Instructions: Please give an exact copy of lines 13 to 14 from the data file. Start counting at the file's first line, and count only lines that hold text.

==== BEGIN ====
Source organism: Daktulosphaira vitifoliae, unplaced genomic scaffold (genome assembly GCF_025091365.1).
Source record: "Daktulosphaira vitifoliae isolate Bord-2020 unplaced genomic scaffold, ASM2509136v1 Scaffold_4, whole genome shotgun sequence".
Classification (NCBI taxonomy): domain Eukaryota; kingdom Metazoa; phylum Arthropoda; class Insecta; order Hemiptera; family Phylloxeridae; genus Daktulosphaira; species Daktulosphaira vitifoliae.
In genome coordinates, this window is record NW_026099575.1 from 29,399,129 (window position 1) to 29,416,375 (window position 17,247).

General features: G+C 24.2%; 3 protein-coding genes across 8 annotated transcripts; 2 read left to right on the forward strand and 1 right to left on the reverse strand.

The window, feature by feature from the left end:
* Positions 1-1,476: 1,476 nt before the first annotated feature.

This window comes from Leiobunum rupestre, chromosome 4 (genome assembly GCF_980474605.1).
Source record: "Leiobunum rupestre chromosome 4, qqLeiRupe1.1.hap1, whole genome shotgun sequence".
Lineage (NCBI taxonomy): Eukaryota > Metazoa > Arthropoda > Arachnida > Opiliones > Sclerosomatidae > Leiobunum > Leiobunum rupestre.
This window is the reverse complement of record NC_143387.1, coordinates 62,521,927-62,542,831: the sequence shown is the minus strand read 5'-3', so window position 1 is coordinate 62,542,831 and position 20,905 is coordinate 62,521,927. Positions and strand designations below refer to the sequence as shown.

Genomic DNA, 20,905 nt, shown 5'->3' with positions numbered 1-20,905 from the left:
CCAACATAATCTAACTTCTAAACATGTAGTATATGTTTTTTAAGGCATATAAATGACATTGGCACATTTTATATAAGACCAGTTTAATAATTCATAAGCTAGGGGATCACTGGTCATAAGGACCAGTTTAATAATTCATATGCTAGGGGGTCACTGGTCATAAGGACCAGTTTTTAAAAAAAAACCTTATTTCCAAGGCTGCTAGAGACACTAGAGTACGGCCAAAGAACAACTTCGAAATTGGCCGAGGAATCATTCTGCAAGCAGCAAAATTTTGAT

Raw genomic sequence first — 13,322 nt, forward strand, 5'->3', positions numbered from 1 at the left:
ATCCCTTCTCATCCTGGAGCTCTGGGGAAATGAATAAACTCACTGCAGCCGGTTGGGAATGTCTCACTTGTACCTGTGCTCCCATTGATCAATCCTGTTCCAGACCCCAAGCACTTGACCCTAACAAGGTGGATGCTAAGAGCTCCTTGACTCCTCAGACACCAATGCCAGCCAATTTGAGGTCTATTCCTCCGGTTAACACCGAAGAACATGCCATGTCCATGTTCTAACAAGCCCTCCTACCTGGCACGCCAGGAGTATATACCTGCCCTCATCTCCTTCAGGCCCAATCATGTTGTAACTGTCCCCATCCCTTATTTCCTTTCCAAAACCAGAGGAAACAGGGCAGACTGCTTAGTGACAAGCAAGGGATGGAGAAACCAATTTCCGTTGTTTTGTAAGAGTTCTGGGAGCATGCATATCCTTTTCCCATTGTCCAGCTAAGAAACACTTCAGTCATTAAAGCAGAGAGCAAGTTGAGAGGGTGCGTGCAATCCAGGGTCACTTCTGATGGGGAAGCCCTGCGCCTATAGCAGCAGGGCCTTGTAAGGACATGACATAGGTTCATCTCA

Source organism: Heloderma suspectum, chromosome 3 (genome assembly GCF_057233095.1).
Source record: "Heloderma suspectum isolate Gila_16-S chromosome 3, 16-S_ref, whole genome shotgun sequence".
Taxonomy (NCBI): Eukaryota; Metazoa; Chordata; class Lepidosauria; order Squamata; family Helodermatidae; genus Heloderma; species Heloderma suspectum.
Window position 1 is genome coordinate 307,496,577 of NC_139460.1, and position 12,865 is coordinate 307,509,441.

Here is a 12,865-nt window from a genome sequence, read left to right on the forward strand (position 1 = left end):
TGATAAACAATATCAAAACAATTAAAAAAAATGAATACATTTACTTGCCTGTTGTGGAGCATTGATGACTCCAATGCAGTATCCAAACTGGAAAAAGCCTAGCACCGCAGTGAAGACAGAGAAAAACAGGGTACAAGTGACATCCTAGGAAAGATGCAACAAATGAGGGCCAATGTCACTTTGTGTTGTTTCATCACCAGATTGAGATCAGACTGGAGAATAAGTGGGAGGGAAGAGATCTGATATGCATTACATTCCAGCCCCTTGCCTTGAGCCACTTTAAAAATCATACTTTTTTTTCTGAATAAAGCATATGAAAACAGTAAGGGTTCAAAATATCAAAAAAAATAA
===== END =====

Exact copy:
CCAACATAATCTAACTTCTAAACATGTAGTATATGTTTTTTAAGGCATATAAATGACATTGGCACATTTTATATAAGACCAGTTTAATAATTCATAAGCTAGGGGATCACTGGTCATAAGGACCAGTTTAATAATTCATATGCTAGGGGGTCACTGGTCATAAGGACCAGTTTTTAAAAAAAAACCTTATTTCCAAGGCTGCTAGAGACACTAGAGTACGGCCAAAGAACAACTTCGAAATTGGCCGAGGAATCATTCTGCAAGCAGCAAAATTTTGAT

Raw genomic sequence first — 13,322 nt, forward strand, 5'->3', positions numbered from 1 at the left: